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Dental Health

An essential part of your pet's healthcare

A healthy mouth is essential to help support your pet's natural resistance to disease. Dental Plaque is a build up of a mixture of oral bacteria, food debris and proteins in the saliva. This hardens on the teeth to form calculus, further accumulation can begin to push the gum back. This leads to inflammation and infection of the gums causing redness and swelling (Gingivitis). Dental disease can be reversed without difficulty if treated early in its development. Prevention is better then cure, especially when you consider that more then 80% of dogs and cats over the age of 3 years have some form of dental disease. 

Looking out for early signs is vital as appropriate dental care can prevent many of the dental problems seen by vets

  • Persistent bad breath
  • Discoloured teeth from white to brown/yellow as tartar mineralises
  • Difficulty eating, loss of appetite
  • Sensitivity around the mouth – Pawing at the mouth
  • Dribbling saliva
  • Reddening of the gums

How to prevent dental disease

We offer a variety of nurse's clinics including dental hygiene consultations to find a dental hygiene routine that suits you, your animal and your lifestyles. Regular check-ups every 6 months are important to detect any problems at an early stage as tartar can start to build up again as early as the next meal after dental treatment. Homecare, initially from an early age and after dental treatment, is the most effective way to prevent problems occurring or to help prevent further problems. There are a number of different options to try:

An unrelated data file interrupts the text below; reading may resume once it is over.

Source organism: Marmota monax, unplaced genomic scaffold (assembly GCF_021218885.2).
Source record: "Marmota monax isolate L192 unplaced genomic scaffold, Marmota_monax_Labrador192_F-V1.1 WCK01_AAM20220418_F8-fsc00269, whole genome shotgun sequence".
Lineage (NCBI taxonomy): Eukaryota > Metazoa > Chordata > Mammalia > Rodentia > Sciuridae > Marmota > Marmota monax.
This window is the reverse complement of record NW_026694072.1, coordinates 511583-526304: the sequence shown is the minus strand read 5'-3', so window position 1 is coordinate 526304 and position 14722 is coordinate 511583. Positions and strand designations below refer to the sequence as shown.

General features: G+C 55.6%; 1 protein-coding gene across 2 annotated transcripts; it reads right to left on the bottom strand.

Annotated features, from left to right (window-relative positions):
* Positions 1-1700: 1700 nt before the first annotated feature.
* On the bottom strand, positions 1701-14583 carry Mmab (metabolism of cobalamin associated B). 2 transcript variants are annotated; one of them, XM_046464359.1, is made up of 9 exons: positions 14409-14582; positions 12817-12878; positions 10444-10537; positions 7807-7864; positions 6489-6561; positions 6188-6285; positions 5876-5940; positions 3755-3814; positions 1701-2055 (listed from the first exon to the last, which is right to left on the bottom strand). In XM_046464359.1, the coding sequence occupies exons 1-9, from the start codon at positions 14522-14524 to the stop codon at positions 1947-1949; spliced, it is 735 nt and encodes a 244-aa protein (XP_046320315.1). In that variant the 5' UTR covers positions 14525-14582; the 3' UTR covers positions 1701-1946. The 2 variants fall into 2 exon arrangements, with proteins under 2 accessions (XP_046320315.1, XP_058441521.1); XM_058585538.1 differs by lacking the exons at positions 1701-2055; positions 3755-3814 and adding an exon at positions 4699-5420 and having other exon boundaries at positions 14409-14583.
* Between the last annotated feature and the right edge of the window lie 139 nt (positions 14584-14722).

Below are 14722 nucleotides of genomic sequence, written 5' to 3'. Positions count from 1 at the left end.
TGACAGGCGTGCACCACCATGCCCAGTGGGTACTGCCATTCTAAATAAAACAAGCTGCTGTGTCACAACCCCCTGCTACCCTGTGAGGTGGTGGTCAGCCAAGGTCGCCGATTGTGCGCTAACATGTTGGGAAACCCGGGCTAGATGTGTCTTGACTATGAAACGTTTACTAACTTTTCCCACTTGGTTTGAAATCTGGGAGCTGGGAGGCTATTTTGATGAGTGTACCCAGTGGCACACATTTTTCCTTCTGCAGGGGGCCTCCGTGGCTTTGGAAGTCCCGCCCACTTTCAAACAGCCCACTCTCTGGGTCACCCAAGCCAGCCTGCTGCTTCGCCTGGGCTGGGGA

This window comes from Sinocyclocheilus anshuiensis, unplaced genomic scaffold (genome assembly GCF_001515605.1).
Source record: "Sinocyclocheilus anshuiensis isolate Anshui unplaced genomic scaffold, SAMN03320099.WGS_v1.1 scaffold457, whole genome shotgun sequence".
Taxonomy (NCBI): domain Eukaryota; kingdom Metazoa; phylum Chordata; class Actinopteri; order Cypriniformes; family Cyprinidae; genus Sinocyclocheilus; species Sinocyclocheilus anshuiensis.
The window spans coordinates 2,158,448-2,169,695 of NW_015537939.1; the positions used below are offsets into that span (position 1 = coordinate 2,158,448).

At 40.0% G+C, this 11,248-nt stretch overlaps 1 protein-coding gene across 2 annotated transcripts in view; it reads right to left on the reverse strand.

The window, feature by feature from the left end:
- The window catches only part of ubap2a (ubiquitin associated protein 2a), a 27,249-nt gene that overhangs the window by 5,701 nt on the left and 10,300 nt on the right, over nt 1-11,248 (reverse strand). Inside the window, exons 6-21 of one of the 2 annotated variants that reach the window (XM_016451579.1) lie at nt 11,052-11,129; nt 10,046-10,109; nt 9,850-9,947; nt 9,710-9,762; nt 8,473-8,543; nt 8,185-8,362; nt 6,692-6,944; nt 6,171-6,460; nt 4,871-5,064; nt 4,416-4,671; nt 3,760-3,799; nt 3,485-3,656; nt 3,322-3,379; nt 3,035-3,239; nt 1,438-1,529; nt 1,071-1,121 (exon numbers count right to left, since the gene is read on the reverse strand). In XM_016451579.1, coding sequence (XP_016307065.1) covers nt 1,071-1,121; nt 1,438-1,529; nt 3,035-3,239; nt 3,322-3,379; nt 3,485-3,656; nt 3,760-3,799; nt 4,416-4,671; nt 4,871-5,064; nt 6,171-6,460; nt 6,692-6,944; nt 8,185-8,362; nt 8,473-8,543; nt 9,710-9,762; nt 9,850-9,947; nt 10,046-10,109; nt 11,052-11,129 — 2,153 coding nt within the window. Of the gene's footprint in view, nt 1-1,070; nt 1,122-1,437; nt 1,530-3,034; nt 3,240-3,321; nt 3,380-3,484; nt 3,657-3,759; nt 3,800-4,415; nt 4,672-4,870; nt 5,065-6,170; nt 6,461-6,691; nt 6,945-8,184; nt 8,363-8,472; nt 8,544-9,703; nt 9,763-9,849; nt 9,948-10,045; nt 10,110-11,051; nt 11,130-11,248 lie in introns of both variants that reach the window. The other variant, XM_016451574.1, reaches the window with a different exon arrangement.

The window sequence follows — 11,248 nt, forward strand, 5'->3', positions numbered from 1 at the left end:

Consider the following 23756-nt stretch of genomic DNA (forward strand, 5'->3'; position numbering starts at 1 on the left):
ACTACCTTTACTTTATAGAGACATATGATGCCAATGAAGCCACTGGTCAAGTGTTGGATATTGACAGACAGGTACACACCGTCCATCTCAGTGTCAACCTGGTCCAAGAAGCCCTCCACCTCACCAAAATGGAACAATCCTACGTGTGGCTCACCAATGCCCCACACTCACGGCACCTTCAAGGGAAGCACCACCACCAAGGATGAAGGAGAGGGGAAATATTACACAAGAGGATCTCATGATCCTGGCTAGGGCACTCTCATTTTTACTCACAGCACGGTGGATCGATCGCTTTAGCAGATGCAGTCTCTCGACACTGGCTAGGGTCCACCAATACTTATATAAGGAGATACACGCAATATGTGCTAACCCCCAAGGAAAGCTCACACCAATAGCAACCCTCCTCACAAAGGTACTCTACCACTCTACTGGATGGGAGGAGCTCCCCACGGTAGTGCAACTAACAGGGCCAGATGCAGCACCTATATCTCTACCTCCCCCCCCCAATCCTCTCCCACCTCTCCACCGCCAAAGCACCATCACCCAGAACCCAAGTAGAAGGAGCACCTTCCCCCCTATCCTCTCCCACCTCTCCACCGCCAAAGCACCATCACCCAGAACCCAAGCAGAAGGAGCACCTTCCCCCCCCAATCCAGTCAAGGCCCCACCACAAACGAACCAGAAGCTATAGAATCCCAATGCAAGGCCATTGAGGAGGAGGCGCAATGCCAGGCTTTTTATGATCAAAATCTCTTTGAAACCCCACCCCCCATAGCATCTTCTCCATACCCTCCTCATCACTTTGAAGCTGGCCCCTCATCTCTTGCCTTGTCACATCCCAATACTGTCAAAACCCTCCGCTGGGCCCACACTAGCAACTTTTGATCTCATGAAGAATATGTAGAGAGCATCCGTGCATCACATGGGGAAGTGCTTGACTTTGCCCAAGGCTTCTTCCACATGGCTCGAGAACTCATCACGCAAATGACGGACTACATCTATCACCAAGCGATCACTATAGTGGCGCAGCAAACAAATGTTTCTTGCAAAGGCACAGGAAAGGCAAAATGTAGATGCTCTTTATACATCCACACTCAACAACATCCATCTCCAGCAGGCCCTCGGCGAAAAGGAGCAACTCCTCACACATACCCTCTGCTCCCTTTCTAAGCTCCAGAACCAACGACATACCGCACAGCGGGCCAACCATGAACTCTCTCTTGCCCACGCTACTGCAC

• Use an toothpaste – apply daily with a gentle brushing action
  • Use a medium bristle type toothbrush & toothpaste specifically for animals
  • Try to introduce at an early age, but its never too late to start
  • Ideally brush teeth daily, pick a time when you and your animal are relaxed
  • X-shape dental chews
  • Prescription diets (such as Purina or Hills)

Step by Step guide to brushing your pet's teeth

  • DAY 1 - Gently stroke the outside of your pet's cheeks with your finger only and slowly lift the lip for a few seconds. Reward and praise at the end of a session and repeat a couple of times throughout the day
  • DAY 2 - Repeat as above and also place a small amount of toothpaste on the end of your finger and let your pet sample it. See their reaction to the taste, make it an enjoyable experience with lots of praise
  • DAY 3 - Repeat Day 2 but his time gently massage gums and teeth for 30 — 45 seconds. Reward with a treat and praise.
  • DAY 4 - Repeat day 3 adding 15 seconds times to running your finger or finger brush over your pet's teeth. When the animal is comfortable with these finger brushes, toothbrushes can be introduced. Perseverance and a lot of praise is needed to succeed. Always reward with a treat and praise.
  • DAY 5 - If all is going well, run your finger over the teeth for 30 seconds and then gently insert the toothbrush and, again, run over the teeth for 30 seconds.
  • DAY 6 - Repeat as Day 5 and increase the time by 30 seconds.
  • DAY 7 - By now you should be aiming to spend at least one minute on each side of the mouth. If you require assistance ask a nurse to demonstrate the easiest way to start brushing teeth.
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